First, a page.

“Of course I can,” I grumble. The hermitage is up there. Built in the lone rock. The caves were covered in wood and glass, with the trees that grow hanging on the sides of the rock, defying gravity with meters of void under their roots, mixing seamlessly with the construction.

While we walk in the city, people stare and smile at us. Some of them wish us good luck. A lady in dungarees points to the large green leaves covering her shoulder blades like wings and tells us she hopes to find new water lilies among us. Maïa is all proud and says hi to everyone. As we proceed towards the hermitage rock, houses are smaller and smaller, until we reach a short cobble path. “Here we go again,” comments Koi next to me. He powers up the titanium implant of his right leg. We start climbing up. A sound of water comes from somewhere close. Beam city is full of streams and creeks. They come from the caves at the beginning of the valley: from there, the water runs down towards the desert and then, right before the end of the valley, it dives underground. The Waterway, they call it - mum came from there. The underground river goes on for miles and miles, feeding the towns of the people of the desert. Beam city makes sure that water is safe. And the desert towns, in partnership, sun-power the entire Beam city with their desert energy. The bamboo steps we’re climbing now run all around the rock, and as we turn towards the south, there it is: the shining red dunes of my mum’s homeland.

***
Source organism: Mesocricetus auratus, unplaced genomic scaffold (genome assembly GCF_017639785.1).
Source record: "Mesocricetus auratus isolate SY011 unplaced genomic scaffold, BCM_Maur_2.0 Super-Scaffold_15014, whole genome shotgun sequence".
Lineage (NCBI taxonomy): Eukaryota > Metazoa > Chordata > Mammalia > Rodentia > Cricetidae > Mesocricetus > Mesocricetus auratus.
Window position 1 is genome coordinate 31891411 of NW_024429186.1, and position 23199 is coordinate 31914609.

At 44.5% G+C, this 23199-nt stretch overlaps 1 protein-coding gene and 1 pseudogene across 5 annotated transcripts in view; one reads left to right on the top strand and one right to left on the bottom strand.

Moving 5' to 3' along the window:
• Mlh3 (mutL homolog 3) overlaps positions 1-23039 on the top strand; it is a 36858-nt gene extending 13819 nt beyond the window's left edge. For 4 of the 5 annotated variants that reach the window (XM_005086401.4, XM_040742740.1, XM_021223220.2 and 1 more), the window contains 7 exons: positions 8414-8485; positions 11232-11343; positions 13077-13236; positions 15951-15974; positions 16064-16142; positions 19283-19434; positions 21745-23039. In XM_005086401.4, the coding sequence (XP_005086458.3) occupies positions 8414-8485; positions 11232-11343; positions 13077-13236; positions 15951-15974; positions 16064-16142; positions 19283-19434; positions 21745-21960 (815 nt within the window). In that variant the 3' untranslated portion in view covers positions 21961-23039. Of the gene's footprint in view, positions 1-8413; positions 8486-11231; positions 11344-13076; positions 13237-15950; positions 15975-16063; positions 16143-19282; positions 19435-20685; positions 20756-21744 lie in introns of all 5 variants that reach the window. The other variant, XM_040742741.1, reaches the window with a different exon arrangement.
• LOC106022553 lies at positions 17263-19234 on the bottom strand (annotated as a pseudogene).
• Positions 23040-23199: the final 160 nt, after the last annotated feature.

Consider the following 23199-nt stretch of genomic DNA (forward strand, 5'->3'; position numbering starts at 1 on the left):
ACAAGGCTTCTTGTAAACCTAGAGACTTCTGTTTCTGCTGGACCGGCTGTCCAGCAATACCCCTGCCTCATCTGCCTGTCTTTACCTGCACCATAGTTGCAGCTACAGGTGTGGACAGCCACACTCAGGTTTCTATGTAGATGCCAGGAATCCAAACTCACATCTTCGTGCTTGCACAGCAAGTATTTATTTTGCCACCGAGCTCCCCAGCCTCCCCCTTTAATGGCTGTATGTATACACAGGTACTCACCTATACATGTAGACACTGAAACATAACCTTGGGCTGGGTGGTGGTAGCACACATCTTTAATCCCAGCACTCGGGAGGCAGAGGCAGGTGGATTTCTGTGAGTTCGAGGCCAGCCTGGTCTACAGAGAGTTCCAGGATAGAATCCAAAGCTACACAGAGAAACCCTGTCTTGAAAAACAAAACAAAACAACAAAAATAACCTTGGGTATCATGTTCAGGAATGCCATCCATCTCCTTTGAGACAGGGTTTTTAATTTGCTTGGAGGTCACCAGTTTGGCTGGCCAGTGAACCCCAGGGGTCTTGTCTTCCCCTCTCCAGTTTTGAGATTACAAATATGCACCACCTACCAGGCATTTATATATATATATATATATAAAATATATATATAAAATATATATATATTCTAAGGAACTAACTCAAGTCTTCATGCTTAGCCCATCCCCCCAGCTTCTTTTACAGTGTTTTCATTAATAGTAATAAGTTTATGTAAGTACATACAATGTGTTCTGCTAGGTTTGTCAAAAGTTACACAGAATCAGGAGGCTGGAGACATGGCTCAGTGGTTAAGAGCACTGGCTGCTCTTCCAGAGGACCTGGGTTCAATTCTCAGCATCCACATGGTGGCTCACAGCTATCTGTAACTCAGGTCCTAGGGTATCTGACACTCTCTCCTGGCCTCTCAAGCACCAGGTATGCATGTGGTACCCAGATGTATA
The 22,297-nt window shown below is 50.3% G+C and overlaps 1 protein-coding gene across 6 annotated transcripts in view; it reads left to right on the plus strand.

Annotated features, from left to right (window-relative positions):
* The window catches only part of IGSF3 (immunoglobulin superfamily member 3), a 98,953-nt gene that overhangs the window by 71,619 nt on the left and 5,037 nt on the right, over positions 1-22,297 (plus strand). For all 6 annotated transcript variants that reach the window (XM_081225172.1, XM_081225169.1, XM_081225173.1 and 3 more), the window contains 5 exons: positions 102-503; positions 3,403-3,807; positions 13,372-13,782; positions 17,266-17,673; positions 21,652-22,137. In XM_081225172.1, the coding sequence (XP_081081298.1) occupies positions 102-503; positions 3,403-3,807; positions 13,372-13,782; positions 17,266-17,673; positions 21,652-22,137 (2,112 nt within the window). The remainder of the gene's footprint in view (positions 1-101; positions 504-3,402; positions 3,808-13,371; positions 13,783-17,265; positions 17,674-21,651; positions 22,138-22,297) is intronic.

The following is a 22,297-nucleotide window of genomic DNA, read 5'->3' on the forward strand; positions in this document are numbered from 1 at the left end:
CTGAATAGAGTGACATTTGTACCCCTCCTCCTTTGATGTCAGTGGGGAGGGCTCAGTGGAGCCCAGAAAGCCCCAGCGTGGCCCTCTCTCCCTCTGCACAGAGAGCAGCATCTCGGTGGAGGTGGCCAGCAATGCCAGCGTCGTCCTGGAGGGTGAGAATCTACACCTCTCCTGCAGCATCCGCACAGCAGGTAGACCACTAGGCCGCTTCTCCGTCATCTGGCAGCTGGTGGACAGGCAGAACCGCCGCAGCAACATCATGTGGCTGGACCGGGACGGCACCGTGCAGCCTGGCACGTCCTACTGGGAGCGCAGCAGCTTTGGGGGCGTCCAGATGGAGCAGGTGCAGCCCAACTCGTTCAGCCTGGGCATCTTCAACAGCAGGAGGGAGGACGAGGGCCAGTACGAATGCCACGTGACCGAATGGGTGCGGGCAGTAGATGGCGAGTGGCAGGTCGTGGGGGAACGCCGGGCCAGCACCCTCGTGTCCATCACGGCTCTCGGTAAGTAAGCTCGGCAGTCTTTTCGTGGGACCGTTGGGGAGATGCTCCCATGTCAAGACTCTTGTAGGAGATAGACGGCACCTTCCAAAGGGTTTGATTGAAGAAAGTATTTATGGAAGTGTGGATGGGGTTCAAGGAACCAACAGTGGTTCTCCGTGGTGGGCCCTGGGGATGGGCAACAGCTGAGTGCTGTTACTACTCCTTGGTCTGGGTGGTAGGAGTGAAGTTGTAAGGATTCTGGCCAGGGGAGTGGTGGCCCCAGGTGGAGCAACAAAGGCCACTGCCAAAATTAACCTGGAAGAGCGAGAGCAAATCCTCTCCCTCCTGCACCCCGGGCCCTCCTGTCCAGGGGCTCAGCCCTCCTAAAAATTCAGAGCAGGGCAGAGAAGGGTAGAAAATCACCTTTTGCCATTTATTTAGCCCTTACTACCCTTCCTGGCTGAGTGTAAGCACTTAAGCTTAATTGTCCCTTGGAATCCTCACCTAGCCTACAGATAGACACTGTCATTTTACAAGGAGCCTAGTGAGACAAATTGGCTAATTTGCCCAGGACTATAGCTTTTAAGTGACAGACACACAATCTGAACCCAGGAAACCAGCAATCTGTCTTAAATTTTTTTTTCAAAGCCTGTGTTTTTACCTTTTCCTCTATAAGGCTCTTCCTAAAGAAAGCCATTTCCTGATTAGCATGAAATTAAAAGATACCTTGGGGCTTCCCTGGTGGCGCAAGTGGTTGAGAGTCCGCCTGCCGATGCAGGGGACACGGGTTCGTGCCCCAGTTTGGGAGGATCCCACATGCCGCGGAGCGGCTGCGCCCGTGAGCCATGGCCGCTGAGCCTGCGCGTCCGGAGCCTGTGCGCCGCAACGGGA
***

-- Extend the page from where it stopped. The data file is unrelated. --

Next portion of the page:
Maïa is tormenting the tip of her braid. “Will it hurt?”

Her voice is so low. She doesn’t want anyone to hear.

“It doesn’t. Mum said it’s like a mosquito bite,” I lie. “The first tattoo is so small. The ones you do after, as you grow up, take more time, but then you’re already older and stronger, right?”

In truth, I didn’t ask mum if it hurts. I didn’t want her to know I’m scared too. Maïa sighs in relief. And in that moment, the Singer of Seeds steps in. We gather in silence around her. She’s small, and way, way younger than we all expected.

She’s smiling, allowing us to contemplate her tattoo. Sturdy and thick, the branches of the willow extend to her shoulders, around her neck, down to her arms until the fingertips, bright green, while her legs are covered in wrinkly roots.

“Six hundred years ago,” begins the story we all know.

Six hundred years ago, after the second great collapse, the people of the flat secured all the seeds they could find in a bunker underground. While war ravaged the land, six families held onto the secret of the hermitage’s location, surviving everything, sacrificing everything, for it to be found again when time was due. And only when time was due, only then, they gathered their people and shared the sacred treasure of the seeds.

And that’s how humanity survived.